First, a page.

If you want to make a better college list, don’t limit your potential list of colleges to just schools you have heard of. There are over 1,600 four-year US colleges-there is no reason to start off with a short list of five institutions. Having a larger list of colleges opens up opportunities you haven’t even considered at prices you didn’t think possible.
You need to think about having two college lists. The first is the list you start with. The second is the list of colleges you end up with and actually apply to. Your start list should contain at least 20 schools, more if you have the time to research them. When you’re just starting, your college list should include colleges that you haven’t considered or heard of before you started creating the list.
So how do you find colleges you have never heard of?
Start with your “dream school”. What characteristics are you looking for? Big/small school, public/private, based in a city or rural location, specific programs to study, etc. Once you come up with that list look at these 6 things:
- Ignore Geography: By this I mean both location, such as state, and place, such as rural. There are a lot of preconceived notions about colleges based on geography alone. Ultimately, geography may be an important consideration for narrowing your list of colleges. But by keeping geography out of the equation to begin with, you may discover other factors that more than make up for being in a place you had thought was less than desirable.
- Don’t use rankings to keep colleges off your list: Rankings are arbitrary, one person’s top ten may not make it to another person’s top 50. If and when you do use rankings to narrow your college list, be sure to understand the basis for the rankings. Most rankings are based on inputs, including what the students bring to the college. Ideally, families should be evaluating colleges based on what they will do for students.
- Look up similar Colleges: Use sites such as collegeresults.org. If you know of a school that you really like, look it up to see 25 other schools that collegeresults.org considers similar. As when using the rankings, it is a good idea to see how they determine similar colleges. However, it’s a fast and easy way to expand your horizons.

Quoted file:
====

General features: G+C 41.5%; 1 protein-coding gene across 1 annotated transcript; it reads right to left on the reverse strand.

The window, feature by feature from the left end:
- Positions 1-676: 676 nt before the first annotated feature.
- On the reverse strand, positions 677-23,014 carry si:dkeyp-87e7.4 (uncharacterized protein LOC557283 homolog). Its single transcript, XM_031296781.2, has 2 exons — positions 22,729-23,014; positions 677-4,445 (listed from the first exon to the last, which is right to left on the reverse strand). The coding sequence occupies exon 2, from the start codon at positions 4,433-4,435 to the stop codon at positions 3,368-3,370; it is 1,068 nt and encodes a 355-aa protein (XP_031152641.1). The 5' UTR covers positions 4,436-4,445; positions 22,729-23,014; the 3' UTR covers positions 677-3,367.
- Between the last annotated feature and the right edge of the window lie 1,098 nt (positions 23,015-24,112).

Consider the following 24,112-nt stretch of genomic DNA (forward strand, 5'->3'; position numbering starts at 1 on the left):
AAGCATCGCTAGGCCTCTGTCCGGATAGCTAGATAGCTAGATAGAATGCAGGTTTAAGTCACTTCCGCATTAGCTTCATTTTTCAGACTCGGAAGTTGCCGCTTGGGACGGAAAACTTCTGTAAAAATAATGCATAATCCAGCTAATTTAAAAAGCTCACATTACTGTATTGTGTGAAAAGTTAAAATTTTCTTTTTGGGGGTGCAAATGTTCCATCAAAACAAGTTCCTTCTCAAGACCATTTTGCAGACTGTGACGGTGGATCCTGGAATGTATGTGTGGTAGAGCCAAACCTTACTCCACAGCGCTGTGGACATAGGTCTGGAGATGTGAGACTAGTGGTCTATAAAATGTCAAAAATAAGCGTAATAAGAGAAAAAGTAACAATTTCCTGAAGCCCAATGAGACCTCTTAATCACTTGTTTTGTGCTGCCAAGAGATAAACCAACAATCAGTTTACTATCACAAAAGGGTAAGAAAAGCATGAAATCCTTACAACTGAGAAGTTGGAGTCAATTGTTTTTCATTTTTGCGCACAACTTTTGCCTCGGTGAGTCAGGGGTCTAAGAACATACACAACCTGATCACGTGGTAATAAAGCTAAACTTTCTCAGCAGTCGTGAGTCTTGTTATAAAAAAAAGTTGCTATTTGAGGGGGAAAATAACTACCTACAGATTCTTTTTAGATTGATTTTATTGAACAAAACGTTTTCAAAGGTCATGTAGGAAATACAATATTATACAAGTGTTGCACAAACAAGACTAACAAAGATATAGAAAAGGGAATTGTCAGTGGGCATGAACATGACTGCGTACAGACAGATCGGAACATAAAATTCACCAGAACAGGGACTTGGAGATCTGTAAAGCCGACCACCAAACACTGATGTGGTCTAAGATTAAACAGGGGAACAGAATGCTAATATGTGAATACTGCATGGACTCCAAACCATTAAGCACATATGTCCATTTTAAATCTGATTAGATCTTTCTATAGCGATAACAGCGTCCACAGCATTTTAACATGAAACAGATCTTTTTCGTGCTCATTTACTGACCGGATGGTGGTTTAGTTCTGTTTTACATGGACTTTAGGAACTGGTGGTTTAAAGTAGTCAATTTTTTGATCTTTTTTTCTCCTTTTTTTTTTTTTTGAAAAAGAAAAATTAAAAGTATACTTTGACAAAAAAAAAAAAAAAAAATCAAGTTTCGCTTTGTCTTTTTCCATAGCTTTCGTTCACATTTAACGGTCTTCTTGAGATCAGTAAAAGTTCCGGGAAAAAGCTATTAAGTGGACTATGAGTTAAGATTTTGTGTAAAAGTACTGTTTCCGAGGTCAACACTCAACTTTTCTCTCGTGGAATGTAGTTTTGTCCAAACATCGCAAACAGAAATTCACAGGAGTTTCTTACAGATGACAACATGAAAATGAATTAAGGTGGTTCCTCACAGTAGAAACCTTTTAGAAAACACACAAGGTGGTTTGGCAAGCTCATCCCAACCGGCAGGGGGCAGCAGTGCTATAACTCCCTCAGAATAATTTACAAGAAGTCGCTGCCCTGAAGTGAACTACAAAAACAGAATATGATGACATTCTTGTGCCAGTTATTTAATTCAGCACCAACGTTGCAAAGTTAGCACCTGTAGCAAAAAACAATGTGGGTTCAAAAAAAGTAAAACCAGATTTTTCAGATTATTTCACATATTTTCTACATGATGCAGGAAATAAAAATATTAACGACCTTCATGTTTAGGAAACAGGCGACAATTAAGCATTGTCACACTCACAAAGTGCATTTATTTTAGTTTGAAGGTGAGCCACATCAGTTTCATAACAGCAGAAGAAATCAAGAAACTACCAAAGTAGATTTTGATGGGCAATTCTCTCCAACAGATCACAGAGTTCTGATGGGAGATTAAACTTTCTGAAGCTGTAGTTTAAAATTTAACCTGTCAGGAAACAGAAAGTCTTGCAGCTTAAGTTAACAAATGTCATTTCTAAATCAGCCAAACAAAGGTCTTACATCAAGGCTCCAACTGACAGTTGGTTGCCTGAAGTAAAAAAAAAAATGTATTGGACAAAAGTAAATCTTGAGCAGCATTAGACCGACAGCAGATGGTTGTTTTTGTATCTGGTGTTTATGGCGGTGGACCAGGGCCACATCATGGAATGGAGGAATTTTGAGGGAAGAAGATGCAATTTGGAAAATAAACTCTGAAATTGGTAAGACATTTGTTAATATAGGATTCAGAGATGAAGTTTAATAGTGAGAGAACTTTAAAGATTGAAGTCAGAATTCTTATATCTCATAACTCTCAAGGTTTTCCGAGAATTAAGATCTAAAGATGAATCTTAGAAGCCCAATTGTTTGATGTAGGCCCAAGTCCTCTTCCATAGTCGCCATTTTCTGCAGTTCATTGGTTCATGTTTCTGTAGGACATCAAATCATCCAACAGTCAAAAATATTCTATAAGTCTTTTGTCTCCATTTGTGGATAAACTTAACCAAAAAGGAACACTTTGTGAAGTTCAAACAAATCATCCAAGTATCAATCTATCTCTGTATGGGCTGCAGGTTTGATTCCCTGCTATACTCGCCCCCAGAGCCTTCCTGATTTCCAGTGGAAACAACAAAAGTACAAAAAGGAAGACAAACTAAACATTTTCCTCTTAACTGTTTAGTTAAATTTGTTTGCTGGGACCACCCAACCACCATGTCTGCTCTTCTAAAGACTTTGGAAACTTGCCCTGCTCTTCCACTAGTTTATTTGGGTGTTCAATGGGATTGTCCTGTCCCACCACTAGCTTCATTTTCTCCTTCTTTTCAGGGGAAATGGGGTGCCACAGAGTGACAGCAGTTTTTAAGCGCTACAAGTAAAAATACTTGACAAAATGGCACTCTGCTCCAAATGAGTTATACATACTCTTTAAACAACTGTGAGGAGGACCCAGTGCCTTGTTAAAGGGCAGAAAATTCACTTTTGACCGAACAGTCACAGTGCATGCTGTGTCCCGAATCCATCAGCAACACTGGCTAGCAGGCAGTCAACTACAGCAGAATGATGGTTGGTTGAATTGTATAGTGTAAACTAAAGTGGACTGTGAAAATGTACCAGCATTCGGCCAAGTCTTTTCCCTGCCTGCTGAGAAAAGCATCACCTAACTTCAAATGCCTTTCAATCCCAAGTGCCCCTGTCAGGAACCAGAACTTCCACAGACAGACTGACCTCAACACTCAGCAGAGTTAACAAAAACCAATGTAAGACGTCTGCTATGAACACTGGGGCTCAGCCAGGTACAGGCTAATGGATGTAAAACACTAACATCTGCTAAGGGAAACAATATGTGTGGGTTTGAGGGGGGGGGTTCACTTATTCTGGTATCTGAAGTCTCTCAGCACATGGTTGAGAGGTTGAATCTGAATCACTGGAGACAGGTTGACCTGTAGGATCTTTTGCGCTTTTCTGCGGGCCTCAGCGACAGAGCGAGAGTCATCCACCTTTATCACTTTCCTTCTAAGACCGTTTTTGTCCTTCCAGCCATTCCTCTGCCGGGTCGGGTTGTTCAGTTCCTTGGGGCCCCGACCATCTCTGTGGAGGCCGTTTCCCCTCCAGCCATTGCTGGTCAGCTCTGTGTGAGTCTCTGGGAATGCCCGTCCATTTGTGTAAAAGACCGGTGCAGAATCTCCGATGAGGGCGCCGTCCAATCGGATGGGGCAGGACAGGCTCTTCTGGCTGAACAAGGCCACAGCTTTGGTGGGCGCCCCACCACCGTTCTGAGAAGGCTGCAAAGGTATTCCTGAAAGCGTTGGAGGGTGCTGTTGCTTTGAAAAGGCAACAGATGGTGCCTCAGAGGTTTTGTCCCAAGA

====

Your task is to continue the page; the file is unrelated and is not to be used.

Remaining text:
- Look at net cost rather than tuition.: Few people pay full price. You can get an even better idea of net price by income level by using the College Navigator. Make sure you have already calculated an estimated EFC and use the colleges net price college calculators. Be careful about using the information on the highest income category. Data is only available for those that receive some form of federal aid, including student loans. Note we also include net price college calculator links for many colleges on linkforcounselors.com here.
- Instead of acceptance rates, look at the 75th percentile test scores: For example, there are 97 institutions where the 75th percentile ACT scores is between 30 and 31. The acceptance rates range from 15% to 95%. There are 68 colleges with acceptance rates between 30 and 40 percent and the 75th percentile ACT scores range from 16 to 33. Admission rates often reflect a lot of self-selection not to mention rankings popularity so try a different approach.
- Don’t use college size in making your preliminary list: This is another area where many students have assumptions that they haven’t really tested. Make sure students visit colleges of all kinds of sizes before setting any size requirements. Ultimately, it’s simply a matter of numbers since there are just a lot more smaller colleges than bigger ones. Begin by looking at the percentage of classes by class size or the number or type of classes available for specific majors.
This information was provided by DIY College Rankings. Information on geography, size, graduation rates, acceptance rates, test scores, majors, and more are available in the DIY College Rankings College Search Spreadsheet.